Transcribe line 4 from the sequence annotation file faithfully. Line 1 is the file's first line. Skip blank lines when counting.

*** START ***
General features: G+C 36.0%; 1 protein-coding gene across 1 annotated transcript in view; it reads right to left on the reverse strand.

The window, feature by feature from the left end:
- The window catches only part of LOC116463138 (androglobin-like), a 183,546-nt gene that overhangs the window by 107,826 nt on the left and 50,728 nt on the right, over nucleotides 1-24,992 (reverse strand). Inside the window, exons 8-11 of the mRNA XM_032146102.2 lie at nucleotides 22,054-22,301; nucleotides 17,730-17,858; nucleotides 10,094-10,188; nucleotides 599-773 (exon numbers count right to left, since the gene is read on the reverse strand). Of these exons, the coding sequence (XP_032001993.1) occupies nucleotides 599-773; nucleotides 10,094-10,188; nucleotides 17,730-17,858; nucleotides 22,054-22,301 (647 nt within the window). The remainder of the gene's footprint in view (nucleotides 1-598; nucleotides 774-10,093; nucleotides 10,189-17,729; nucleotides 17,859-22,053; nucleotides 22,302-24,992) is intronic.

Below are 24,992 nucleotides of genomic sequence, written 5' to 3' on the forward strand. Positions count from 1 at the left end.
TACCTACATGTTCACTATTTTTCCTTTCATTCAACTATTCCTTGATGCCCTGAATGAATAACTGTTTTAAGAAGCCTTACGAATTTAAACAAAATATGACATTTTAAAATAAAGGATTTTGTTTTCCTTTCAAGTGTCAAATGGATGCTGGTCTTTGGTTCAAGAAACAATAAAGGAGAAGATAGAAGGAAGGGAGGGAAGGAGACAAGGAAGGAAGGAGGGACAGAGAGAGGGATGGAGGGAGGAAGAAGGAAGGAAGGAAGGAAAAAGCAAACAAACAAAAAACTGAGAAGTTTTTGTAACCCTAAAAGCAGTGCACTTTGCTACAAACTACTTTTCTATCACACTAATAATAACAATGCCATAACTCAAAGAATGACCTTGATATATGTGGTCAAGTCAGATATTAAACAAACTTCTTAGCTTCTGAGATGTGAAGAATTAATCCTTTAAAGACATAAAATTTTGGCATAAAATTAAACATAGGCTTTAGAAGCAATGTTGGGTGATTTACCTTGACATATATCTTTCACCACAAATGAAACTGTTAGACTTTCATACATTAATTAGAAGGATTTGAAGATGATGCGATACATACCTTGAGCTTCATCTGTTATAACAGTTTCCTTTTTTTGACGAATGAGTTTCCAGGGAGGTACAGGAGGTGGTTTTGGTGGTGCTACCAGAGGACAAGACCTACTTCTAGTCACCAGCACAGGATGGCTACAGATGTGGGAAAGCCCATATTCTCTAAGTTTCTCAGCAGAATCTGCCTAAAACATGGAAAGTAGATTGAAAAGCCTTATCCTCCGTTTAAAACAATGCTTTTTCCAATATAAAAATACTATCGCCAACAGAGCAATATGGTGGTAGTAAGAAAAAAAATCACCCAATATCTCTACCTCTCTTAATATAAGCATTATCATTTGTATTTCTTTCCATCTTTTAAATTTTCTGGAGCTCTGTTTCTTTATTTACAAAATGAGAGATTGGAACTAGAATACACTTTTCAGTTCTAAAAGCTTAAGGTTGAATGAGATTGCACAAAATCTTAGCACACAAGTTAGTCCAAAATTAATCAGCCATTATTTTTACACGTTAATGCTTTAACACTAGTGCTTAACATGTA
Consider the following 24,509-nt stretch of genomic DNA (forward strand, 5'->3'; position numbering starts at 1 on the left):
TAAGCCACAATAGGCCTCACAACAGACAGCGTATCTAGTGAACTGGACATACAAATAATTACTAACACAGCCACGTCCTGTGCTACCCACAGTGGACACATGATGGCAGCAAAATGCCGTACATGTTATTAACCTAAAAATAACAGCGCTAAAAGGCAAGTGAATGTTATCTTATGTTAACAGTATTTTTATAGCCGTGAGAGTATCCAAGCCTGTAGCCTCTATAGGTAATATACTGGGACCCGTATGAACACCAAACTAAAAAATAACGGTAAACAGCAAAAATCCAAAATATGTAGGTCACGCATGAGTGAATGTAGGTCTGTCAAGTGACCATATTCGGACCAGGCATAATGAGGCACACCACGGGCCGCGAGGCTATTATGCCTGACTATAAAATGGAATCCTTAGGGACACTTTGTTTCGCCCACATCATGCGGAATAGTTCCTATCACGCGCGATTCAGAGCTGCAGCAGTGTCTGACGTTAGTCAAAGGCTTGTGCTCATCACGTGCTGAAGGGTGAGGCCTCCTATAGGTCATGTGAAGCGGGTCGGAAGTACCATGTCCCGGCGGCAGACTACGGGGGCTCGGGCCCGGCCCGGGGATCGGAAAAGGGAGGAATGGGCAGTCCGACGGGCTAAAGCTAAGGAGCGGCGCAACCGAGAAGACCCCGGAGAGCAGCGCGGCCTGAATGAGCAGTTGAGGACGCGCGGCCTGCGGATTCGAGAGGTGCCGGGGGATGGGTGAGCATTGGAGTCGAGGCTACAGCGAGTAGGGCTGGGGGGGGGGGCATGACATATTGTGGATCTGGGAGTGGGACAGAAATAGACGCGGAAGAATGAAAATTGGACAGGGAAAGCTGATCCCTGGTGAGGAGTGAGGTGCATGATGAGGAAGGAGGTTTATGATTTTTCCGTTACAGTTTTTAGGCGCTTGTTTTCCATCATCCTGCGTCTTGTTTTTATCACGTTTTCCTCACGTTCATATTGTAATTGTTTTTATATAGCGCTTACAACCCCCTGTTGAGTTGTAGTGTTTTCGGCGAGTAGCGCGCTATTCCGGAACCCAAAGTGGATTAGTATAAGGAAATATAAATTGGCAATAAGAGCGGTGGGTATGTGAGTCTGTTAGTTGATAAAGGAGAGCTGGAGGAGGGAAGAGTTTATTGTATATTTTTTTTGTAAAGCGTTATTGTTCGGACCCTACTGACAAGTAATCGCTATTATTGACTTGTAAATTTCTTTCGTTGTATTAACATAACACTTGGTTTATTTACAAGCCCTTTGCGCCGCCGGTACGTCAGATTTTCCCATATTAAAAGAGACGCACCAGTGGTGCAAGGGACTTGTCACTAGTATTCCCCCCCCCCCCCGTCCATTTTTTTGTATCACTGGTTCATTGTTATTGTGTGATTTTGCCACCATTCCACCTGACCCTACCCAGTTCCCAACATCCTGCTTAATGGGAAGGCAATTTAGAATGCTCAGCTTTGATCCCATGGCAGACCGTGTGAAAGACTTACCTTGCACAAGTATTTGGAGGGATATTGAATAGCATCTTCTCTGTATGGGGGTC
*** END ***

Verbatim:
Below are 24,992 nucleotides of genomic sequence, written 5' to 3' on the forward strand. Positions count from 1 at the left end.